Explores how cooperation can emerge in a world ruled by selfishness with no central authority or rule. Axelrod demonstrates that enlightened self interest can lead to effective cooperation in any situation where the participants believe that they will need to interact with each other in the future. These lessons can, and should be applied to personal, corporate, national, and international interactions. After reading this book I noticed that I was much less likely to take an all or nothing approach when dealing with others, and was more more likely to look for win-win options.more
Robert Axelrod is a political scientist who became intrigued with an old problem known as The Prisoner’s Dilemma. (In one example two prisoners are each told that they will get a reward if they tell on the other. If neither confesses, there’s no change; if both tell, then both get another month in jail, if one tells and the other doesn’t then the sentences are lengthened and shortened by three months each.)The prisoner’s dilemma becomes especially interesting when it is repeated so there is a pattern of interaction between the two prisoners. Have a look at the pattern of rewards and work out what you might do?Axelrod had the idea of inviting a range of people from different disciplines to submit their suggestions for ‘winning strategies’. He then set them off to play against each other to see which ones came off best in a long series of repetitions.Surprisingly, the ‘best’ strategy was a very simple one known as ‘tit for tat’, which cooperated until the other side defected when it immediately defected once then continued to cooperate.I won’t spoil the story of why it was so successful or of the translation of this simple idea into the real-world political arena. That is Robert Axelrod’s story and he tells it well.Have a look at this and you may choose to add some of the ideas to your negotiations too.more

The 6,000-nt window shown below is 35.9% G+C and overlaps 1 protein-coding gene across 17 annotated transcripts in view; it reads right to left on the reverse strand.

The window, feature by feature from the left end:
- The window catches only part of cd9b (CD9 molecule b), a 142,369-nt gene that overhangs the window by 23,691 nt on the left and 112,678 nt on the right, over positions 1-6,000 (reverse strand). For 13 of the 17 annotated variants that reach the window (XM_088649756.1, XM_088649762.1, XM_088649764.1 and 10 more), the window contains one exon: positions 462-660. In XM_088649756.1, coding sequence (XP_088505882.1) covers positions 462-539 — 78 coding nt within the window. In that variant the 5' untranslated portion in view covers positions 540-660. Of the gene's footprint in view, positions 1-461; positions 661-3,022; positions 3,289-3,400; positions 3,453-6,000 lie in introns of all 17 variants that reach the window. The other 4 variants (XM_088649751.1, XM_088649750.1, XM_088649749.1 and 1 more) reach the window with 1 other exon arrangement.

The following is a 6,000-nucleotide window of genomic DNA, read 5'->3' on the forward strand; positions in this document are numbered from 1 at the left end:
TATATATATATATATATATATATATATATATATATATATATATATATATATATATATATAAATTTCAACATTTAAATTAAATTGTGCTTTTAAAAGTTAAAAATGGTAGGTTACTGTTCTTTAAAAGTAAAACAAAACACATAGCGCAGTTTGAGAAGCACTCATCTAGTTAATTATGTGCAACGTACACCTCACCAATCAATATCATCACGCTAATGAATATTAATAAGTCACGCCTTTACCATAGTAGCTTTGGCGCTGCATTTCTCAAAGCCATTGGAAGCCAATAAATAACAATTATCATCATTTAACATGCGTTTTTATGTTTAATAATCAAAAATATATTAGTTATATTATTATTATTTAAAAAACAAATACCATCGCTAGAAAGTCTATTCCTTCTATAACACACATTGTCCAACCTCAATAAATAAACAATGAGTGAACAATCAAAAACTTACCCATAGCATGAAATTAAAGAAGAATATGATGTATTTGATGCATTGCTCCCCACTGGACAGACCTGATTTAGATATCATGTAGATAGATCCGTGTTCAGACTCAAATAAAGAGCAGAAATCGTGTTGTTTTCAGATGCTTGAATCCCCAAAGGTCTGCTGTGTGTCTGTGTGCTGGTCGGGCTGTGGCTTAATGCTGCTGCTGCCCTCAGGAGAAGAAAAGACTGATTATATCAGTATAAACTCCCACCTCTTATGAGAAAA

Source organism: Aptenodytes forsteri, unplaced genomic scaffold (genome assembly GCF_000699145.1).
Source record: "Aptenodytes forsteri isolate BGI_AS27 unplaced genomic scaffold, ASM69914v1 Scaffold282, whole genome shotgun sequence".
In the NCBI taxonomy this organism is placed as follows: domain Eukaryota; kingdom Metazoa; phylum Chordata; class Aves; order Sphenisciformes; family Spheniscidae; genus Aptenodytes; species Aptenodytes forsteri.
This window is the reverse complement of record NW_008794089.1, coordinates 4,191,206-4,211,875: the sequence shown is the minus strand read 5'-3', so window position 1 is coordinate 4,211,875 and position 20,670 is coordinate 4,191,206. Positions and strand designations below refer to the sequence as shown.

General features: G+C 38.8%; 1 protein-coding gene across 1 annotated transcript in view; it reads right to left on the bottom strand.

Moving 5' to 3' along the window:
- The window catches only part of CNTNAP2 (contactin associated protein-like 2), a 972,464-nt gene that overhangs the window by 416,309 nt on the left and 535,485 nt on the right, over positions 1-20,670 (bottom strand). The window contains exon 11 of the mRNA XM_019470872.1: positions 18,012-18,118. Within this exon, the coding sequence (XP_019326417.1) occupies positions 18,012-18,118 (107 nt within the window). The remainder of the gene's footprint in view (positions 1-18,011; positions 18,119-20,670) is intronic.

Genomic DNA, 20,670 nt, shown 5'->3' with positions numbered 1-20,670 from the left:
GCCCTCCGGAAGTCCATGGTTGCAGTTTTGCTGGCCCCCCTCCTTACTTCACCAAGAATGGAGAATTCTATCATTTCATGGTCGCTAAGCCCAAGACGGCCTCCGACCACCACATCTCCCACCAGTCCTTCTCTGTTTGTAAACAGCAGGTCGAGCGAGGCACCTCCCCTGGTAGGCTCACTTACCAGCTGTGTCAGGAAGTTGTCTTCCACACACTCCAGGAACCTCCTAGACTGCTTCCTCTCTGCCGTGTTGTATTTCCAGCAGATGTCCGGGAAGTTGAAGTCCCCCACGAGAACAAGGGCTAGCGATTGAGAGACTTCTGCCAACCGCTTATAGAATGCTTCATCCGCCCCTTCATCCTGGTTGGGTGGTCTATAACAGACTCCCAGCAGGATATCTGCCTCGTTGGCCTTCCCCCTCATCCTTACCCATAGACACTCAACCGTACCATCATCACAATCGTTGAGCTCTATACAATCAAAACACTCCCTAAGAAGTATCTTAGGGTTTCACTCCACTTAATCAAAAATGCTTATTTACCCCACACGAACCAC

An accessible and comprehensive presentation of Axelrod's work that will appeal to both social scientists and computer geeks. Reading about Axelrod's work in Hofstadter's Metamagical Themas back in high school was one of two things that first got me interested in game theory. Twenty years later, this book may seem quaint; but Axelrod's work in the early 80s blew my mind at the time.more